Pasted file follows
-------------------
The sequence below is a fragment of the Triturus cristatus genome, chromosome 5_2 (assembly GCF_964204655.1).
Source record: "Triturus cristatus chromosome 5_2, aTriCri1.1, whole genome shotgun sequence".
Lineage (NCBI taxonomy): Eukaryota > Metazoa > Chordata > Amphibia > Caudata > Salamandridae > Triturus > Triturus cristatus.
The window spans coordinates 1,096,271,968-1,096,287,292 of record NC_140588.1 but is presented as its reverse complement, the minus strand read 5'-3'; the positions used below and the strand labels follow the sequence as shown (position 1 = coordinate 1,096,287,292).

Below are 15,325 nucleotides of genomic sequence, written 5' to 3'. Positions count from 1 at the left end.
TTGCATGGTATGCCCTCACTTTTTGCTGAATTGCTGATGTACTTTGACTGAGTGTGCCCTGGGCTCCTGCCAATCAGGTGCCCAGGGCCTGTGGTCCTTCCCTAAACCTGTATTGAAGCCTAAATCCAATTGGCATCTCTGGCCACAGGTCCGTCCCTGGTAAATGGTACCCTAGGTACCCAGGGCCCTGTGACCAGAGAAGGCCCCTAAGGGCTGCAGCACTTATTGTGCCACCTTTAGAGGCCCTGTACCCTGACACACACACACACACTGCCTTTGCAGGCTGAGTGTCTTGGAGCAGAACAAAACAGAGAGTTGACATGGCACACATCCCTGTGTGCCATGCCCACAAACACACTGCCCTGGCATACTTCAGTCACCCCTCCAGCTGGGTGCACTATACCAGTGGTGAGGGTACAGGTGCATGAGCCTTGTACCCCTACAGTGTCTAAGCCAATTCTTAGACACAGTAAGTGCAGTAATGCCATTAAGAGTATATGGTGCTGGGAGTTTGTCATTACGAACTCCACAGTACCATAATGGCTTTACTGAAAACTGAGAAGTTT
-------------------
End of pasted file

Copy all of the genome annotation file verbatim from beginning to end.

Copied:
The sequence below is a fragment of the Triturus cristatus genome, chromosome 5_2 (assembly GCF_964204655.1).
Source record: "Triturus cristatus chromosome 5_2, aTriCri1.1, whole genome shotgun sequence".
Lineage (NCBI taxonomy): Eukaryota > Metazoa > Chordata > Amphibia > Caudata > Salamandridae > Triturus > Triturus cristatus.
The window spans coordinates 1,096,271,968-1,096,287,292 of record NC_140588.1 but is presented as its reverse complement, the minus strand read 5'-3'; the positions used below and the strand labels follow the sequence as shown (position 1 = coordinate 1,096,287,292).

Below are 15,325 nucleotides of genomic sequence, written 5' to 3'. Positions count from 1 at the left end.
TTGCATGGTATGCCCTCACTTTTTGCTGAATTGCTGATGTACTTTGACTGAGTGTGCCCTGGGCTCCTGCCAATCAGGTGCCCAGGGCCTGTGGTCCTTCCCTAAACCTGTATTGAAGCCTAAATCCAATTGGCATCTCTGGCCACAGGTCCGTCCCTGGTAAATGGTACCCTAGGTACCCAGGGCCCTGTGACCAGAGAAGGCCCCTAAGGGCTGCAGCACTTATTGTGCCACCTTTAGAGGCCCTGTACCCTGACACACACACACACACTGCCTTTGCAGGCTGAGTGTCTTGGAGCAGAACAAAACAGAGAGTTGACATGGCACACATCCCTGTGTGCCATGCCCACAAACACACTGCCCTGGCATACTTCAGTCACCCCTCCAGCTGGGTGCACTATACCAGTGGTGAGGGTACAGGTGCATGAGCCTTGTACCCCTACAGTGTCTAAGCCAATTCTTAGACACAGTAAGTGCAGTAATGCCATTAAGAGTATATGGTGCTGGGAGTTTGTCATTACGAACTCCACAGTACCATAATGGCTTTACTGAAAACTGAGAAGTTT